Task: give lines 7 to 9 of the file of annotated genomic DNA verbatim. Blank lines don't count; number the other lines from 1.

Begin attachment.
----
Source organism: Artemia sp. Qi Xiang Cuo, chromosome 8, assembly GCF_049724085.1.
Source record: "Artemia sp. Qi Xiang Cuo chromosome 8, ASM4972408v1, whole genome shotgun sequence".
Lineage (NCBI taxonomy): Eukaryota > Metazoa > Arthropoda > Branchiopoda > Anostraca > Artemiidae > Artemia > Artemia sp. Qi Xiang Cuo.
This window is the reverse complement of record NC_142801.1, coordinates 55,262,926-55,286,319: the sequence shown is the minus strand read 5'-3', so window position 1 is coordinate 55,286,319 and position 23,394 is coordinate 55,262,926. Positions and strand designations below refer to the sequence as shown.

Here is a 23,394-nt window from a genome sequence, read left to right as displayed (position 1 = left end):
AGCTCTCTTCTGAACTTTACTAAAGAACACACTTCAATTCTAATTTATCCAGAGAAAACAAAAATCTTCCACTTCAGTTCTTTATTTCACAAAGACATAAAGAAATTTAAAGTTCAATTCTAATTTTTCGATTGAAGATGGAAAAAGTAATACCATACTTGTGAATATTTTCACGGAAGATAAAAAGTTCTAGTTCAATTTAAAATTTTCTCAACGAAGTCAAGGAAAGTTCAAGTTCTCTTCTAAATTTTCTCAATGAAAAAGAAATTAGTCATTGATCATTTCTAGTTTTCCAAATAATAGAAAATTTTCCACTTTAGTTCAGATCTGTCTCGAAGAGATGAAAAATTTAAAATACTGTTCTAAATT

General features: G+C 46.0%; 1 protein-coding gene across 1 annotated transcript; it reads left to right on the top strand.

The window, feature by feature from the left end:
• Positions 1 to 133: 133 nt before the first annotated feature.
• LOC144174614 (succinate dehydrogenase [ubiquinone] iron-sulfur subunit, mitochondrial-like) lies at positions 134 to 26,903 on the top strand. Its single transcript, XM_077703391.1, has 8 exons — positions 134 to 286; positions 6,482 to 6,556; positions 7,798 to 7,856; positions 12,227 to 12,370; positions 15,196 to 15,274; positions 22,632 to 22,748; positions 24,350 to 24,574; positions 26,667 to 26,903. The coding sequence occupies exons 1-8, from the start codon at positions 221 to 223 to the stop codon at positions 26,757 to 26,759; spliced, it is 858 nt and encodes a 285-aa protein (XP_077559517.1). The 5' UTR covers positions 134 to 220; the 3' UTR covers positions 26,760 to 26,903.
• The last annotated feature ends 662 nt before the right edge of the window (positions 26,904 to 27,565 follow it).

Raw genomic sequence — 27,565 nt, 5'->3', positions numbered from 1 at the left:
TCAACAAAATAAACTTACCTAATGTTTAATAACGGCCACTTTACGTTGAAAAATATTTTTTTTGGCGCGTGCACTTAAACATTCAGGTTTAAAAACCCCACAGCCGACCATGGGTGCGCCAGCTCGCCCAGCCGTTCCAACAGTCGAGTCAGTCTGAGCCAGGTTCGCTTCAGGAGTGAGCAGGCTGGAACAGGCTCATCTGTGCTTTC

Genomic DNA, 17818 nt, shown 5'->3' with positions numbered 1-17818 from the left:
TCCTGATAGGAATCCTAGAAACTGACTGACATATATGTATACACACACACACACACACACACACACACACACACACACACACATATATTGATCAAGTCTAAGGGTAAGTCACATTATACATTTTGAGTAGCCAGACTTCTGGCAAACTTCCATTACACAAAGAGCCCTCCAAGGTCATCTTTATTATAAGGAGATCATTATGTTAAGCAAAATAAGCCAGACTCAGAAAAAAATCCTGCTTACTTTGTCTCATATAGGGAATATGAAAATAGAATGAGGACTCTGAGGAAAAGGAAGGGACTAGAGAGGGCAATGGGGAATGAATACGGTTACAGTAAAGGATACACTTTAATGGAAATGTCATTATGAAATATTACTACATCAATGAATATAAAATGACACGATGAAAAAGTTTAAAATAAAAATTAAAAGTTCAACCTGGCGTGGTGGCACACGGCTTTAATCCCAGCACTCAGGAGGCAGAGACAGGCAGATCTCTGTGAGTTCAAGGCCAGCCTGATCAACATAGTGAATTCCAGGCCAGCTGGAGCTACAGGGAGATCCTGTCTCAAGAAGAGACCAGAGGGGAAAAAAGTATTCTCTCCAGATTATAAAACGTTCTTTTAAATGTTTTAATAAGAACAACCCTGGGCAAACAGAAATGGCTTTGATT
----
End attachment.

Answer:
General features: G+C 46.0%; 1 protein-coding gene across 1 annotated transcript; it reads left to right on the top strand.

The window, feature by feature from the left end:
• Positions 1 to 133: 133 nt before the first annotated feature.